What does “Orthodoxy” mean? Literally, “right belief” or “right praise.”
This is to say that the Orthodox Church has remained true to the faith that was handed on to us by Christ. The term itself evolved in a historical situation in which it was necessary to distinguish the true, apostolic tradition of the Church from false teachings.
This tradition has lived on up to the present day, continually transmitted and sustained through the holy sacraments. One becomes a member of the Orthodox Church by Holy Baptism in the name of the Father, the Son and the Holy Spirit. This is followed by Holy Chrismation, during which all the person’s sense organs are sanctified by the seal of the Holy Spirit. Baptism and Chrismation culminate in the Holy Eucharist, communion in the Body and Blood of Christ. The passing-on of apostolic authority takes place in the Church through the holy sacrament of Ordination. The shared life of husband and wife is blessed through the holy sacrament of Marriage, in which, with the crowning of the bride and groom, the two become one in Christ. For the healing of the human person’s anxieties and spiritual wounds, the Church has Confession, also called the sacrament of repentance. Sacramental life is underpinned by regular prayer and by fasting – the abstention at certain times from meat and dairy products; more generally, the avoidance of everything that inhibits communion with God and others. At least once a year, before Easter, the Church carries out the holy sacrament of Unction. The sacrament of Unction is not, for Orthodox people, “last anointing.” Rather, it is for healing and the forgiveness of a person’s sins. The sacrament of holy Unction may be also carried out whenever a member of the Church is very ill; the result is complete harmony with God, which neutralizes illness and poor health.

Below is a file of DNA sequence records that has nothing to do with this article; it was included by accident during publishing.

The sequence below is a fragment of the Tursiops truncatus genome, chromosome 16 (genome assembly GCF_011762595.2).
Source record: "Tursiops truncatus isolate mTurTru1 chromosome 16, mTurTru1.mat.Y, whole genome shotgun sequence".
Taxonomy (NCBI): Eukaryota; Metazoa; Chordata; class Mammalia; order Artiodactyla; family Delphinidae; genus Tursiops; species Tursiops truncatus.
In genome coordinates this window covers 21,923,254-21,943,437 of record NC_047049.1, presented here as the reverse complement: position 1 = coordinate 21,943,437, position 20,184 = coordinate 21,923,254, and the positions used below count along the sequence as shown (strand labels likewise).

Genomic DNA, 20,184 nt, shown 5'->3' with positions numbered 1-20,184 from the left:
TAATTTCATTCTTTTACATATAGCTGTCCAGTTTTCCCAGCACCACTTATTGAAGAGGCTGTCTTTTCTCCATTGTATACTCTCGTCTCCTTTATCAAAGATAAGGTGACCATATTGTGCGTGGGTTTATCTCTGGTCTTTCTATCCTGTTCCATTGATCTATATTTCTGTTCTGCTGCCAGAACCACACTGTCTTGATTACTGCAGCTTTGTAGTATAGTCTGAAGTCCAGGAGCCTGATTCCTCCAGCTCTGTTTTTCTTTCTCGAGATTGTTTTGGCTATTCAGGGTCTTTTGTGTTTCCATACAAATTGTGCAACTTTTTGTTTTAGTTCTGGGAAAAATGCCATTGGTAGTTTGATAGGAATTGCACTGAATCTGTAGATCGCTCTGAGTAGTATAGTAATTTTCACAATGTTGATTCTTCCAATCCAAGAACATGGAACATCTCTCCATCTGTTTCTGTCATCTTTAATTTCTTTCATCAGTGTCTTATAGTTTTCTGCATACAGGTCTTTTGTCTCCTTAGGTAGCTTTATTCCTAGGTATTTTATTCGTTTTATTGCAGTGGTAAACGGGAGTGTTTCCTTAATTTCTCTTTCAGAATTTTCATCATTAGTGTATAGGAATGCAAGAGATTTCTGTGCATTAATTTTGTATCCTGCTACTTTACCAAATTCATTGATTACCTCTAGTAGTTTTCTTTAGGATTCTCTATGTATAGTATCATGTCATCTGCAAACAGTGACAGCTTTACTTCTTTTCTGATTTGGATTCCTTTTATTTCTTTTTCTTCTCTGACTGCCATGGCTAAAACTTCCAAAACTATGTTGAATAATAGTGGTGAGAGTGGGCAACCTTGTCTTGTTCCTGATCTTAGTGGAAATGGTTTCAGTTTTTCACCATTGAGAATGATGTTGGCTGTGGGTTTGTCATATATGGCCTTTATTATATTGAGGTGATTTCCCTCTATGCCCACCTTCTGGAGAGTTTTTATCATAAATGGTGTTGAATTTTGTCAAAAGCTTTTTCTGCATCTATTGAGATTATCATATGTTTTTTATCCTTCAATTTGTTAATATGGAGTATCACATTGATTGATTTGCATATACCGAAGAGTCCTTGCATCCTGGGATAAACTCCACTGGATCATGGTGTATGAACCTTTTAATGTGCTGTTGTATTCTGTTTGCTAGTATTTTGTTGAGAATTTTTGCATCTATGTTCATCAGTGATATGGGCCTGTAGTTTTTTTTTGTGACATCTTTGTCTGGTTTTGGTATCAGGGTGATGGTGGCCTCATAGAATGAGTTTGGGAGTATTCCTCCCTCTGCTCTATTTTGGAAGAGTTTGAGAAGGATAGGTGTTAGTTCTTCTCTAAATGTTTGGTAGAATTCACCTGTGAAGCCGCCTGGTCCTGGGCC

Anyone may enter an Orthodox house of worship to light a candle and to pray for oneself, one’s loved ones and the departed. The priest can also be asked to pray for someone, to say a special prayer service for the departed or to perform a funeral.
The Divine Liturgy – participation in the Holy Eucharist – lies at the heart of the Church’s life. The congregation gathers on Sundays at ten a.m. to offer together a “sacrifice of praise,” to take part in the Body and Blood of Christ and through this to receive spiritual nourishment. There are around 70 Orthodox people on Hiiumaa, half of whom participate more actively in the Church’s life of prayer.
The church at Kuriste is consecrated in honor of the Nativity of the Mother of God. This feast is the first in the church year, celebrated on September 8th. The Orthodox Church honors the Ever-Virgin Mary as the Birth-giver of God and sees in her birth the beginning of the salvation of humanity. Furthermore, the Mother of God has set an example for us in saying “yes” to that to which God called her. She welcomed within herself and brought into the world the Son of God – Jesus Christ, who triumphed over death, which had reigned over the world, and showed us the way to resurrection. This is the joy and the expectation that we carry within ourselves. At the same time, we humbly acknowledge that we are not capable of completely understanding and putting into words everything that has to do with God. That is why the Orthodox Church invites: “Come and see!” (John 1:46) – that is, “Come and experience for yourself!”